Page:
Saturday, February 04, 2006

Religion…a subject about as touchy as politics or right-to-life issues nowadays. This touchy topic has confused and eluded me over the years, if not left me with a bad taste in my mouth.

I had religion crammed down my throat as a kid and being raised a Baptist, grew to learn the crooked ways and misleading tithes of the church. We all watched Jimmy Bakker and his mascara-laden wife Tammy Faye go down in flames for screwing their religious followers out of their pocket money and savings. Jimmy Swaggart wasn’t far behind with his lewd lifestyle and hypocritical exploits.

All these antics aside, I was thoroughly convinced that religion wasn’t for me after my mother’s death. She had donated her home and all its contents to the local Baptist church, which was okay with me since she and I had been estranged for many years. But, when I arrived in El Paso to conclude the burial arrangements, I sat in horror as I listened to the church pastor suggest a pine box covered in felt for my mother’s burial casket. All this, after she had given the church her $90,000 dollar home!

I listened to an argument once, about the fact that politicians and religious leaders were human. Although true, these ‘humans’ took on service positions that are based on peoples trust in them. So, when that trust is betrayed, the infraction takes on a more powerful aftereffect.

Presently, my wonderment of religion is based on why people feel the need to believe in anything other than their selves and life in general? I understand the need to believe in something other than oneself, but for some reason, belief in something intangible evades me.

This brings me to the subject of my life mate’s chosen belief in Buddhism. I’m not going to attempt to even hint at the fact that I understand Buddhism, because, like other “religions” I don’t have any reason, nor interest to study it. But, that’s not to say I’m not a bit intrigued about the practice.

Here in southern Thailand, the predominant beliefs are Muslim, Taoist, Buddhism or, although not a ‘belief’ per se, Atheism. Catholicism has its place, but is certainly dominated by the above-mentioned faiths. Aside from a passing appraisal, I really didn’t take much note of the goings on of these religious practices until it was right underneath my nose.

My first sign was the incense.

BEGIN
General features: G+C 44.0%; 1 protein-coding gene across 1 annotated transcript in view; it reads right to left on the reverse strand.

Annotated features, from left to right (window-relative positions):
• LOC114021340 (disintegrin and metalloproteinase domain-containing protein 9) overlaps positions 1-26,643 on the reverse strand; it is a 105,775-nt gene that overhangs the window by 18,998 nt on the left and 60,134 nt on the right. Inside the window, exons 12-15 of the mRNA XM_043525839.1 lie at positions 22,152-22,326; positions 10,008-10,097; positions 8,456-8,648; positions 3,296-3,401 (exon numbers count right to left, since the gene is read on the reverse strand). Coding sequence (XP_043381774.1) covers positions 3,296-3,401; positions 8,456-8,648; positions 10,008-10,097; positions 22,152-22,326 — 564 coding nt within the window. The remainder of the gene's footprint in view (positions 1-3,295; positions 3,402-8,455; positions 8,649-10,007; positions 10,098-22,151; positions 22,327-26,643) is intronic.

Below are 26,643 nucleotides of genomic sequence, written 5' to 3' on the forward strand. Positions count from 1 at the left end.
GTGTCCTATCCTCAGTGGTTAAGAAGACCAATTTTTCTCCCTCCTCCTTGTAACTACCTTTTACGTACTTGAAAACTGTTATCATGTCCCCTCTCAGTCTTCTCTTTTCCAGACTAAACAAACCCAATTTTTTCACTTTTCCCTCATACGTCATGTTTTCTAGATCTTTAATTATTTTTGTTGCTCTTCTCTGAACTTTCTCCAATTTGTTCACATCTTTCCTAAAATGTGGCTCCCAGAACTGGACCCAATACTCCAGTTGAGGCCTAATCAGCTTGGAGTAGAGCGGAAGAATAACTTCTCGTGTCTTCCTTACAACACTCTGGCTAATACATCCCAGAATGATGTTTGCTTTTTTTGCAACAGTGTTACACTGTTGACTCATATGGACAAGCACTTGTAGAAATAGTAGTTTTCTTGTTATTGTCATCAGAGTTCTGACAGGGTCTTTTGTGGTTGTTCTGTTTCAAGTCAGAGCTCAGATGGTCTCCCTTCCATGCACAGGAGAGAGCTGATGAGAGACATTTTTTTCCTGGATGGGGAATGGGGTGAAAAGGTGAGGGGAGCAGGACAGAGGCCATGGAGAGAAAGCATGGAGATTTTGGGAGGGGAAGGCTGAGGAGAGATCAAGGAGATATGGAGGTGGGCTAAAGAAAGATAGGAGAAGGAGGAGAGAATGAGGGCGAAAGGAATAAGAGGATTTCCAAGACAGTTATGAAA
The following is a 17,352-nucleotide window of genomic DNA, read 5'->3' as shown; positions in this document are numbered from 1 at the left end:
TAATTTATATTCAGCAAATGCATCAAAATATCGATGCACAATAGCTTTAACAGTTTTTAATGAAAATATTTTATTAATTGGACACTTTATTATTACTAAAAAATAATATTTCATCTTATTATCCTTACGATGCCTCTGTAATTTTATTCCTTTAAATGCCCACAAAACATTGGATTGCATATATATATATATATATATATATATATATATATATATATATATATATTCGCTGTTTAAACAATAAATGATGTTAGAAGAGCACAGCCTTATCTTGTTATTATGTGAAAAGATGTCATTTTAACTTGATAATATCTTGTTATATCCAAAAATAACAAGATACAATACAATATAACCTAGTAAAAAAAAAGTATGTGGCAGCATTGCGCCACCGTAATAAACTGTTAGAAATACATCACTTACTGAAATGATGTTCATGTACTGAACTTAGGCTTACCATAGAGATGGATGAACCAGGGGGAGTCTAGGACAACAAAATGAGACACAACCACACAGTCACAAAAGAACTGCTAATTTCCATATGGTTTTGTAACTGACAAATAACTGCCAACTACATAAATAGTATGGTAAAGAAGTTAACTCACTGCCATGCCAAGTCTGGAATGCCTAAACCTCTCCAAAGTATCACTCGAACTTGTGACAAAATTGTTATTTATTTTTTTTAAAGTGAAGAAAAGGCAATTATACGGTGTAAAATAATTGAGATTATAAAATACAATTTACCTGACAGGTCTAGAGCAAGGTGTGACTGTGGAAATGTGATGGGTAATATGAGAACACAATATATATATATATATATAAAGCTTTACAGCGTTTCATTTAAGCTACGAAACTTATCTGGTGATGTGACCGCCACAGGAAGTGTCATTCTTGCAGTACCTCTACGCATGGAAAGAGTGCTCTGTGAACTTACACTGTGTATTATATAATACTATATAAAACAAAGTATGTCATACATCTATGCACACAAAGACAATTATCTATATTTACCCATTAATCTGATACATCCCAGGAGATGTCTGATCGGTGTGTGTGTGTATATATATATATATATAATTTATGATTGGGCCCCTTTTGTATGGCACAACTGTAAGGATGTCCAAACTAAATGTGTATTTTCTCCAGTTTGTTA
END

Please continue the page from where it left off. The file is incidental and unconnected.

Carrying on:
Lots and lots of incense. Asia must have an edge on the incense market, that’s for sure. They burn it in front of Buddha images and any other place imaginable. Mam and I have a little Buddha image upstairs, outside our bedroom, poised on a wooden pedestal attached to the wall, about six feet off the ground. Mam adorns this pedestal with little vases of flowers, candles and food offerings now and then, and frequently burns incense to ward off “spirits,” worship Buddha and all the above.

When I say “spirits,” I’m talking about ghosts. Yep, ghosts. Mam says to me the other day, “You believe in ghost?”

“No, I don’t,” I reply.

“I know you don’t believe, but I do,” she says.

“That’s fine,” I remark, not really knowing what else to say.

But the real clincher occurred over the past few days…

As I’ve previously blogged, I suffer from the annoying malady of bronchitis. I am afflicted with it every year, sometimes several times a year, and sometimes it lasts two or three months. This encompasses a slowly increasing difficulty in breathing, typically at night, along with severe coughing fits and the production of industrial amounts of phlegm.

Mam was witness to this malady over the past few days and it scared her something awful. She kept prodding me to go to the hospital, which I refused, choosing to wait it out and subsist on cough remedies and antibiotics.

After a particularly rough night of coughing and wheezing, Mam got on the phone to her mother in Chum Phae and proceeded to spout out a plethora of animated Lao and Isaan dialect, peppered with the occasional, “Jeeem blah, blah, blah.” This phone call was soon followed by an incense burning session out on our back porch, and some whispered “prayers.”

When I asked her what was going on, she informed me she had asked her mother to visit a local Shaman in her village of Wang Hu Gwang, and speak to him about her series of recurring headaches and my breathing problem.

This necromancer, upon being approached by Mam’s mother, soon informed her that he was fully aware of our maladies and had been silently awaiting contact from the family. He “prescribed” a few incense burning sessions, followed by prayers and food offerings, stating that he needed to “eat” with us. I have no doubt that there was much more to this whole shebang, but upon further questioning, Mam simply said to me, “Ah! I don’t know how to say in English!”

That afternoon I returned home to find all of our shoes placed in a different spot on our porch. In their usual place was a huge “offering” complete with a fully cooked chicken, large bowl of rice with spoon, sweet treats, incense, fruit and some liquid for the “spirit entity” to wash it all down with.

My faithful readers would be proud at how I managed to appear serious and truly interested in these practices and going’s on and tried very successfully to appear grateful.

Oh, and did I mention that my bronchitis promptly got better? Ha! Chalk it up to those antibiotics, I say!



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